Final Fantasy fans everywhere will know about the Dissidia series, and many will have checked out its first entry outside of the arcades/PSP Dissidia Final Fantasy NT on PS4. With the third DLC character being released I decided to check out if it’s worth picking the game back up, or for the first time if you let it slip by last year.
For those who aren’t familiar, Dissidia Final Fantasy NT is a fighting game that brings together characters from across the series for an interdimensional fight between good and evil, which let’s be honest, isn’t that out of the weirdness realms for Final Fantasy.
The fights are in a 3D arena where three characters on each side go to lay the whoop down on their opponents, or to destroy each other’s crystals in the significantly more entertaining Crystal Battle mode. The actual fighting is difficult to get the hang of but rewarding as you start to get it, and thanks to character’s fighting types and character customisation it is well worth sinking some time into learning its mechanics.
The problem with a game like that, especially when it comes to single characters being released as DLC, is it can feel like you are starting near the bottom of that learning curve again every time you return from a break. With Rinoa being released I was motivated to get back into the game, and boy was it a tough return realising how bad I am. I’m not saying that’s a reason to stay away but be ready to slam face first into that difficulty curve again.
Despite this, picking up as a new version of Rinoa brought back so many fond memories of my years with Final Fantasy VIII, from her aesthetic and her companion Angelo. It’s not a direct reflection on the game but anyone else who remembers VIII with the love that I do should find a lot of joy seeing another one of the classic characters recreated.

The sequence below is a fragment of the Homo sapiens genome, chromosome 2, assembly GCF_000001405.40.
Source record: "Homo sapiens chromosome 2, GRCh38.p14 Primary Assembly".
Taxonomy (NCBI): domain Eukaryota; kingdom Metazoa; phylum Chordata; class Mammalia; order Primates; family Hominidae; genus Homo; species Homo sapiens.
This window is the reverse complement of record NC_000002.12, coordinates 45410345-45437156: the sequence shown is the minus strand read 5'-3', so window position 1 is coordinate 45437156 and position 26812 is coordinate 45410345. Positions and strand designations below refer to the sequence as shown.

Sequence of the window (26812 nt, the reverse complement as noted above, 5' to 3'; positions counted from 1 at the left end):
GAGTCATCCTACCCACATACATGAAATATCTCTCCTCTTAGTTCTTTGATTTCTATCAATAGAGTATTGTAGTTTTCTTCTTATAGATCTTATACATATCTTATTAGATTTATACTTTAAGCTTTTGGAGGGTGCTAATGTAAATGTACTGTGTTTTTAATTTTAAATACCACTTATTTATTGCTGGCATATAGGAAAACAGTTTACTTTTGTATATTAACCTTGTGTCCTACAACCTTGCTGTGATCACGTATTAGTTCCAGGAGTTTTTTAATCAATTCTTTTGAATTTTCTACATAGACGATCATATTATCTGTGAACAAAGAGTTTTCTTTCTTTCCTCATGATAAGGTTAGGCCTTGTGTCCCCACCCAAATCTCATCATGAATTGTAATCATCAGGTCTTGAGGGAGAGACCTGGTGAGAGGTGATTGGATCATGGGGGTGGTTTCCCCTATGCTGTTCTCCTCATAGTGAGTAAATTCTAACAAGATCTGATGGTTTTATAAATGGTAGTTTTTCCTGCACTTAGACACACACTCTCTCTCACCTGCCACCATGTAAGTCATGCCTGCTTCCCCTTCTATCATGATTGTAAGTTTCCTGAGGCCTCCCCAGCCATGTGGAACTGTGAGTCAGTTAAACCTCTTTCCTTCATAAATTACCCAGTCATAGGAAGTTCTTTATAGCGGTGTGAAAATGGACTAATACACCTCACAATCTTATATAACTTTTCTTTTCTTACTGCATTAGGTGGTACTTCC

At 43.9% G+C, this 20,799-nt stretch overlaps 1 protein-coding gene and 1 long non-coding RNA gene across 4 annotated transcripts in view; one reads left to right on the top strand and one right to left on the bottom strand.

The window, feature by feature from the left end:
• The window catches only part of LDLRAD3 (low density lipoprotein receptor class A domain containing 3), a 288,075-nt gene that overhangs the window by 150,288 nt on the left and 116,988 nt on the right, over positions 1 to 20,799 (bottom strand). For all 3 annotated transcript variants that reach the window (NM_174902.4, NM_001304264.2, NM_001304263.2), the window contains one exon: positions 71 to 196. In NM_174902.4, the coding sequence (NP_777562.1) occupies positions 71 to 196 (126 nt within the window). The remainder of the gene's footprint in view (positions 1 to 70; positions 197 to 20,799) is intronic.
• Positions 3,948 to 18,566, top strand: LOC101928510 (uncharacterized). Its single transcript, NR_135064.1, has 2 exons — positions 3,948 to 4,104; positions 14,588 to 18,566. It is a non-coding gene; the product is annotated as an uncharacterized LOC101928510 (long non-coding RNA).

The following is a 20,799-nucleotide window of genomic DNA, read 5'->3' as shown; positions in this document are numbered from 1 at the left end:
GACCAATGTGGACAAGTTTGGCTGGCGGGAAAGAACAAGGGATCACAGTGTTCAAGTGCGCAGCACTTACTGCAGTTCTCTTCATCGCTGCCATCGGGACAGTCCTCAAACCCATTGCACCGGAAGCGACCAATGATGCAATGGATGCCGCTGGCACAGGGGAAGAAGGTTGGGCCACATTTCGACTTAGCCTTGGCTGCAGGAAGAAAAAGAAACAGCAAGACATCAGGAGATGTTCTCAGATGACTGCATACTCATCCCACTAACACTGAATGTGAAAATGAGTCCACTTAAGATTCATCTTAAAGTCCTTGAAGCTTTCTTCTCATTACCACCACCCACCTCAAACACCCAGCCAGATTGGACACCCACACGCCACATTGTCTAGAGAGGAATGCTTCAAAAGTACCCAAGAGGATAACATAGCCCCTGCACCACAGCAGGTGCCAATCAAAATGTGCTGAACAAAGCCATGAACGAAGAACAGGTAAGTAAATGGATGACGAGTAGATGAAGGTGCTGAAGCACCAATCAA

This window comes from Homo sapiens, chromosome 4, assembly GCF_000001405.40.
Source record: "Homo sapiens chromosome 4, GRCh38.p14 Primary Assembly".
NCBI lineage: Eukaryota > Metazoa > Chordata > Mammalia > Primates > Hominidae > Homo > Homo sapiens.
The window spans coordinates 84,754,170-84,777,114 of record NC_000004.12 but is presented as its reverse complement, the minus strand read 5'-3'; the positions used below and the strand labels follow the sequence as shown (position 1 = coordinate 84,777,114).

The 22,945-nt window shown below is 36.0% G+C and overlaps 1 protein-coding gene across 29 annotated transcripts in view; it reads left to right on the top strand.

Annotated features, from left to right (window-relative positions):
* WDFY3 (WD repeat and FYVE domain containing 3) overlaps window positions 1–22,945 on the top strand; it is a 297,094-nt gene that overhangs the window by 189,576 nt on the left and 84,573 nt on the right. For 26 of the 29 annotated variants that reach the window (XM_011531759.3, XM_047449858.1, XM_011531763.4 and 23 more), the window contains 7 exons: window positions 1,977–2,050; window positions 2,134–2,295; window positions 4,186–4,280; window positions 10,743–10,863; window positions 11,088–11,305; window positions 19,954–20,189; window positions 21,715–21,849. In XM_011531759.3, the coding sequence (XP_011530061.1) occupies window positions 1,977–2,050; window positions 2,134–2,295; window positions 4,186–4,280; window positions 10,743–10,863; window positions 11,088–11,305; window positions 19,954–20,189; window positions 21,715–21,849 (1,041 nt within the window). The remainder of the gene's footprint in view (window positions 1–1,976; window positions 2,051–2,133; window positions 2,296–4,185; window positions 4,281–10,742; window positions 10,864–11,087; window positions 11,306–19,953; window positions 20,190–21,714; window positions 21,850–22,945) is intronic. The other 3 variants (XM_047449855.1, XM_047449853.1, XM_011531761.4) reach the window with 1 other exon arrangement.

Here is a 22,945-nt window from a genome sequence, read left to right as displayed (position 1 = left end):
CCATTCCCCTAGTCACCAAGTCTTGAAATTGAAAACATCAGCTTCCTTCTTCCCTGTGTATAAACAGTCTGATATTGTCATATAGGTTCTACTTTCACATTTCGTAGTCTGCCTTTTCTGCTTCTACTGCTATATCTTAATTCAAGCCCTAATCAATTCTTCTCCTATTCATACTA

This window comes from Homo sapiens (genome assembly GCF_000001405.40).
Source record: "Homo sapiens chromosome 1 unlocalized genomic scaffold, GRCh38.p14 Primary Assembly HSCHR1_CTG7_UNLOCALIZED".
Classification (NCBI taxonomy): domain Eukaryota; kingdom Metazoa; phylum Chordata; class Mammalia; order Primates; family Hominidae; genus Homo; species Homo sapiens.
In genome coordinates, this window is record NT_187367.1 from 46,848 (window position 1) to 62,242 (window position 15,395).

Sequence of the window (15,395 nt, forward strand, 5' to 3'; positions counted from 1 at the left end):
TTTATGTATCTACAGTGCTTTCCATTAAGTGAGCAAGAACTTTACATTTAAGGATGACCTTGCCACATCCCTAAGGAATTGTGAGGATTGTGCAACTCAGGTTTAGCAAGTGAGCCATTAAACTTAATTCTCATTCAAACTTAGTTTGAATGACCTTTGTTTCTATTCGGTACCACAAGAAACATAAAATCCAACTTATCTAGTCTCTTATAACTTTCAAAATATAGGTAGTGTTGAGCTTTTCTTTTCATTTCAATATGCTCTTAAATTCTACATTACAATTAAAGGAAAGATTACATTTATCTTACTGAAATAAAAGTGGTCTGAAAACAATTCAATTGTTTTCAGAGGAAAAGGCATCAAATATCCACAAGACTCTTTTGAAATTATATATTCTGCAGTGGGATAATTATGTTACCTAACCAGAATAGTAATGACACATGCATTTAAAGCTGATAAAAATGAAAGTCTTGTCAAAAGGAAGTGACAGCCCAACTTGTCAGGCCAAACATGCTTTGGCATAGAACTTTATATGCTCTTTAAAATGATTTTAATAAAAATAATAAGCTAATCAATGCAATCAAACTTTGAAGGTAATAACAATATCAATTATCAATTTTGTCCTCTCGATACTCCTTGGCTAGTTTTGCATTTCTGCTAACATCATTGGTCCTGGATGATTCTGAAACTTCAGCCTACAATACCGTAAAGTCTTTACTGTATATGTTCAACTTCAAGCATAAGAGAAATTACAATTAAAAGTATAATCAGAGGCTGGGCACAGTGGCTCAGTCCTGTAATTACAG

Within the game Rinoa uses her magic to lay the whoop down, which is the best for new players, or returning players who are rusty because of the little distance between you and your target. Bringing Angelo in for some attacks is novel, and one of her powerups gets her wings, it’s a nostalgia feast that is fun to play as well as watch.
One thing that returning players will face is the battle with summons, everything I had learned appeared to be at its worst when I came face to face with Bahamut again. Anyone who has played the game will remember the significant difficulty spike that comes with summons, well returning that spike felt bigger than before, so be ready to relearn the summons patterns.
Honestly if you have a love for the PS1 Final Fantasies, I can’t recommend returning to Dissidia Final Fantasy NT enough to play as Rinoa. The season pass doesn’t include all of the costumes, which makes it a harder sell, but you can’t go wrong with buying her individually if Vayne and Locke don’t interest you as she is worth getting beaten into the ground by summons alone.
Blair was provided the season pass for this review.